How Long After Installation Can You Use A Toilet?

Installing a toilet doesn’t have to be a lengthy process. If you have all the tools and some basic knowledge, correctly installing a toilet can be quick; most often, the time after the installation is the part that will take the longest.

In general, you can use a toilet six to 12 hours after installation if you used caulk to seal it to the floor. If you used grout instead, it will take between 24 and 72 hours. However, if you used bolts to secure the toilet and have not used silicone or caulk, the toilet can be used straight away.

How Long After Installation Can You Use A Toilet?

If you’re thinking of grouting or sealing your toilet, here is everything you need to know about what to use and how long to wait before using the toilet. If you are unsure of any steps, or the best products to use, I recommend reaching out to a qualified plumber to ensure you get a fully functional outcome.

Which Parts Of A Toilet Require Drying Time?

There are many different parts to a toilet, and one of them – the silicone or caulk sealant – requires setting time once the toilet is installed. However, this isn’t usually a long time.

The other part that many people believe needs setting time is the wax ring.

The wax ring goes between the toilet base and the closet flange, helping to stop water or gasses from leaking out and into your bathroom.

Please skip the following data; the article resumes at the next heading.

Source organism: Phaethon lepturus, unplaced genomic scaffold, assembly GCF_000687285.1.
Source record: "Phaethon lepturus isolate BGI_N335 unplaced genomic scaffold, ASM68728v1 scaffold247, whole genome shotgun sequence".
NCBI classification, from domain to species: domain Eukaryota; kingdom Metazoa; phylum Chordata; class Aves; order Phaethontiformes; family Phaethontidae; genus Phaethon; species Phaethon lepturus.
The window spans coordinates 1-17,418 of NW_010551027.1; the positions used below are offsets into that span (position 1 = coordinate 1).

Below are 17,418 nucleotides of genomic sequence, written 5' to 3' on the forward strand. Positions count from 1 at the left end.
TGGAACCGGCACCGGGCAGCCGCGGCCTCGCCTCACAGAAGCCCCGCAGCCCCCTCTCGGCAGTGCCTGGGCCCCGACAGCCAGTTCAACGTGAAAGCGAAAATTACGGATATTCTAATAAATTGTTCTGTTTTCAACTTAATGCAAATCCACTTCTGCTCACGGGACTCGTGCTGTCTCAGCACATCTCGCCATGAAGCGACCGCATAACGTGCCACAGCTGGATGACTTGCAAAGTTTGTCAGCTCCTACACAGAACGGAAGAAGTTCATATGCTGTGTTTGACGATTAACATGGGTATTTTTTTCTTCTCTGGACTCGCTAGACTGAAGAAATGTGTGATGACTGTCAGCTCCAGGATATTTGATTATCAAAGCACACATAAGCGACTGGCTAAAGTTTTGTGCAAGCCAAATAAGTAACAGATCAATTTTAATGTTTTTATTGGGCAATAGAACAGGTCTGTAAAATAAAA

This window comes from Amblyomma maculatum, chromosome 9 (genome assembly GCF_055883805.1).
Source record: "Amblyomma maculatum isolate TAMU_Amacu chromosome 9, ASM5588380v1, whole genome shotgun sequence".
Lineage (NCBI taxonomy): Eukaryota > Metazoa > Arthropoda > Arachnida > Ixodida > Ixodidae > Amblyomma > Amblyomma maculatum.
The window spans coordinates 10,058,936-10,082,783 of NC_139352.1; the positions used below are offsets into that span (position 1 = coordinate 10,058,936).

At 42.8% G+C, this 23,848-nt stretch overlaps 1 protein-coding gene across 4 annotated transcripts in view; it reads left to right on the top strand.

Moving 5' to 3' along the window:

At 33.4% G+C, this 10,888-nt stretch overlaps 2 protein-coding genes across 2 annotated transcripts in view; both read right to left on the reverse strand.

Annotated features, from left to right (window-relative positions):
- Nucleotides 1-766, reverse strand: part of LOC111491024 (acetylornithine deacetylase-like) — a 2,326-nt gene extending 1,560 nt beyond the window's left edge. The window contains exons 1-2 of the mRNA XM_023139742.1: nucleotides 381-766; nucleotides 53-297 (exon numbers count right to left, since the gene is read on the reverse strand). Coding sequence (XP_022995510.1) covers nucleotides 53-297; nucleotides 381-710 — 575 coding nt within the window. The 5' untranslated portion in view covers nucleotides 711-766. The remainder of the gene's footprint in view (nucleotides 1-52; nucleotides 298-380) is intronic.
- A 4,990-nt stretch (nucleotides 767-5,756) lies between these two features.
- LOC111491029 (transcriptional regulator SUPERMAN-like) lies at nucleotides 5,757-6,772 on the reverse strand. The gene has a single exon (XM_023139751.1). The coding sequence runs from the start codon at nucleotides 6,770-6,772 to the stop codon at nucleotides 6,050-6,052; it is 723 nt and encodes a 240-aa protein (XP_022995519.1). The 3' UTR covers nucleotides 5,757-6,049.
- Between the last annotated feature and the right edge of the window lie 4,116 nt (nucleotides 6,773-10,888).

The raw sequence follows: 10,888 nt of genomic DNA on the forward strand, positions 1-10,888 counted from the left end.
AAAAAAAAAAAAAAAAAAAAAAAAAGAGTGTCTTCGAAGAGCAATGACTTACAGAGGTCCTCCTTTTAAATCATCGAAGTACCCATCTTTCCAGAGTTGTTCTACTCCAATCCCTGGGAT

The wax is sealed by pressing down on the toilet to allow it to mold itself around the fittings, and once in place does not require any time to set.

In fact, it can be best to gently sit on the toilet seat to help with the molding process, but this should be done before caulking or sealing.

You will know if the wax ring is sealed correctly if the toilet feels secure, and if there are no leaks when the toilet is flushed.

As such, the only part of a toilet installation that requires post-installation time is the silicone, caulk, or grout sealant.

What Can Be Used To Seal a Toilet?

As well as the wax ring that sits inside the closet flange and helps to eliminate leaks or smells from the toilet, it is also recommended to use silicone sealant or caulk to seal the edge connecting the floor and toilet.

Another option to use for this job is grout.

In almost all cases, it is essential to create a seal around the toilet’s base.

This seal helps to eliminate the risk of leaks or smells coming from your installation and gives a more polished finish.

1. Grout Sealing

There is an often debated question of whether tiles should go around or underneath the toilet.

This question can determine whether or not you want to use grout as a sealant.

I recommend tiling underneath your toilet to provide a more polished and sturdy finish.

If, however, you are using vinyl or laminate flooring, it is best to only tile up to the toilet edge.

Grout is used in between tiles and should always be used in the area the toilet will be placed as, without the grout, the tiles may become loose once weight is applied.

As well as this, you can use grout to seal underneath the toilet and the tile.

Grout creates a waterproof seal that is very long-lasting.

However, it is more brittle than silicone sealant, so it may, over time, form hairline cracks.